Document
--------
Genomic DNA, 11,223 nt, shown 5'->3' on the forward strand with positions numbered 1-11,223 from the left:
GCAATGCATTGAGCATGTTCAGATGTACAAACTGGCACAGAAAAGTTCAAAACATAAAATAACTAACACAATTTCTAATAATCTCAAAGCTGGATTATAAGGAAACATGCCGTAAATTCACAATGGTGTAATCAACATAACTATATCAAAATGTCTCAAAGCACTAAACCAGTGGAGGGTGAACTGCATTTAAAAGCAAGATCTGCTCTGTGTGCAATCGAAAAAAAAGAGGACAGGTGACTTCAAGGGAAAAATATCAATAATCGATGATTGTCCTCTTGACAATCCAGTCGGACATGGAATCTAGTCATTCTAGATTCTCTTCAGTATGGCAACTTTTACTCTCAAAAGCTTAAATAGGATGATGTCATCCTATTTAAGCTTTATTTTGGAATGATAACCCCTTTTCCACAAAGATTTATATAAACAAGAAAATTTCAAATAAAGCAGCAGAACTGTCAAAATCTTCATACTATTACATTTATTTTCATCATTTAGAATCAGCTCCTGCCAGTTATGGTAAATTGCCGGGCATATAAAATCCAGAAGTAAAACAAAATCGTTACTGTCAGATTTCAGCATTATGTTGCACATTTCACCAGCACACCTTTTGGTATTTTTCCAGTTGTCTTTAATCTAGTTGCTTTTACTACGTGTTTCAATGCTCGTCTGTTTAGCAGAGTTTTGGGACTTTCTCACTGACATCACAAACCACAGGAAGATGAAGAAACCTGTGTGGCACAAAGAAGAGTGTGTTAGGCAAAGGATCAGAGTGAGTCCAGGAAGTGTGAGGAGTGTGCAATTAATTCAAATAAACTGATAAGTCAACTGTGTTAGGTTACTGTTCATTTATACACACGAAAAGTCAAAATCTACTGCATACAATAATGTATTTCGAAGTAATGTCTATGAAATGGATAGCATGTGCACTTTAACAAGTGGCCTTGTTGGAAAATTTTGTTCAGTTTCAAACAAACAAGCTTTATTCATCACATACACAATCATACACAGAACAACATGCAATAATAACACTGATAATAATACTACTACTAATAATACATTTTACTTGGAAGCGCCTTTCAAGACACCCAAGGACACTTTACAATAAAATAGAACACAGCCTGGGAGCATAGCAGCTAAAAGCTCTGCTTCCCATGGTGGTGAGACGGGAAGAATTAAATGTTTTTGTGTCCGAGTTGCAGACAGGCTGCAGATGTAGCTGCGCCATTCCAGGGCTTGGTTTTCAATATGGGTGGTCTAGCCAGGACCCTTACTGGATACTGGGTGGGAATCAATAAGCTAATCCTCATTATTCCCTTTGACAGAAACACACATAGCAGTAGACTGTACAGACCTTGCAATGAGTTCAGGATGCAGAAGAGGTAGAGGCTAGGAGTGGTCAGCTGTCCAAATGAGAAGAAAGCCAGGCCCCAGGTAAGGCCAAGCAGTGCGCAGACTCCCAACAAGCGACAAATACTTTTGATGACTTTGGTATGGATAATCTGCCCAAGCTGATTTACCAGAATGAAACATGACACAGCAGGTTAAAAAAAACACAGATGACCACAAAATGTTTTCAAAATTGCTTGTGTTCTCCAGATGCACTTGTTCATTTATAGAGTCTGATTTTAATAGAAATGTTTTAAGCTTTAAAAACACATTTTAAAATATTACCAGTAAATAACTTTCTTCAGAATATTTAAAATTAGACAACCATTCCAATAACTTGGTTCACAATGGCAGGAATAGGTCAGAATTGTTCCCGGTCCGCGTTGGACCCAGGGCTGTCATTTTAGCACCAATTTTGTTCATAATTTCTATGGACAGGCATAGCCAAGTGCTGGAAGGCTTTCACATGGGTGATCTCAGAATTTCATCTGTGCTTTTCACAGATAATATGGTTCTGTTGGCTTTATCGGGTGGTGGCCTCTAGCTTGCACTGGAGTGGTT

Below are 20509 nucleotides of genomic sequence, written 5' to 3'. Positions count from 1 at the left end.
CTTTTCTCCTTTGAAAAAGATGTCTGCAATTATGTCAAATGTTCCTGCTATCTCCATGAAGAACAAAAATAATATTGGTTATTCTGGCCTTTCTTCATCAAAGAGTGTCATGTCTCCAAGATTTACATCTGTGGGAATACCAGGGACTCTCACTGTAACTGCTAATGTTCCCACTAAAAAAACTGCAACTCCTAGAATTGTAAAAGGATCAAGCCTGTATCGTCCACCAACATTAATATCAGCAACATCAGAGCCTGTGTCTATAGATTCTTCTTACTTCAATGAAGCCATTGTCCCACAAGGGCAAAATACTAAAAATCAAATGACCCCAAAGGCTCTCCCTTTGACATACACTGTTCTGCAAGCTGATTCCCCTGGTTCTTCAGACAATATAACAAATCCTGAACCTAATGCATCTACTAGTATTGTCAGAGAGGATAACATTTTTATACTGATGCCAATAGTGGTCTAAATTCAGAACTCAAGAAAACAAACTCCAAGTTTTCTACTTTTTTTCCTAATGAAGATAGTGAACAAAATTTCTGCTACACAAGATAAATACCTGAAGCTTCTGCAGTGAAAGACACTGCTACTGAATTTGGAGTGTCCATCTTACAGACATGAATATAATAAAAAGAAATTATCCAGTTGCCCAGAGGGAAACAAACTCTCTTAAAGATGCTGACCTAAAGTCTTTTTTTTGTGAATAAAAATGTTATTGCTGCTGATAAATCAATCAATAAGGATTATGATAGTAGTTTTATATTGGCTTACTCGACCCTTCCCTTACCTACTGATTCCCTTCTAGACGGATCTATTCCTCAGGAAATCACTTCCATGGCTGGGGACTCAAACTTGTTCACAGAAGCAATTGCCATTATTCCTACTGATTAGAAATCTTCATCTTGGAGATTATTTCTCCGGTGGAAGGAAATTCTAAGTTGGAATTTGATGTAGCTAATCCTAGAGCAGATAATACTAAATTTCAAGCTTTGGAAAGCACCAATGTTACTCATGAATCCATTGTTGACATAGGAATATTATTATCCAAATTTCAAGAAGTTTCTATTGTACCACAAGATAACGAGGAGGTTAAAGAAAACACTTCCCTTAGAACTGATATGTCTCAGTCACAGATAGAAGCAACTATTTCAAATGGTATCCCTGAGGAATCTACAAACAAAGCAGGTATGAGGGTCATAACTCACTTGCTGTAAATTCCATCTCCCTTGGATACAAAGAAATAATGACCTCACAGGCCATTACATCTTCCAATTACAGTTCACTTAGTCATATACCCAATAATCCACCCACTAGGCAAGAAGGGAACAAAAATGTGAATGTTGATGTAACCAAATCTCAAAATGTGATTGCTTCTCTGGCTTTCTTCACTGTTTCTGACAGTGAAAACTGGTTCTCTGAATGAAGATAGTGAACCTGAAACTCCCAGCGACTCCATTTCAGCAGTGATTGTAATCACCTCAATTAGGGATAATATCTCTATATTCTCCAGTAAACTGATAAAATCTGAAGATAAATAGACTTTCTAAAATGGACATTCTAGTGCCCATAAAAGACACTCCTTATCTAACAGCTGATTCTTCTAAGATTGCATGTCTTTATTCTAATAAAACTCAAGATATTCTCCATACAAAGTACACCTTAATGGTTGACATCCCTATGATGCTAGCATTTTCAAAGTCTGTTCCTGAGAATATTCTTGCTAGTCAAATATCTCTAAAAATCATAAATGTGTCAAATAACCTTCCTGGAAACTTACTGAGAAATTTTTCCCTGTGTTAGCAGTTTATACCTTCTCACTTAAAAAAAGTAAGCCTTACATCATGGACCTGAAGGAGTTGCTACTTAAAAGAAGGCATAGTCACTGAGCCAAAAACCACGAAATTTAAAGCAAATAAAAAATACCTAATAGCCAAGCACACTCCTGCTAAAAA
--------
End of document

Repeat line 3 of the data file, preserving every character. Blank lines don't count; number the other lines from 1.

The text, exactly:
Below are 20509 nucleotides of genomic sequence, written 5' to 3'. Positions count from 1 at the left end.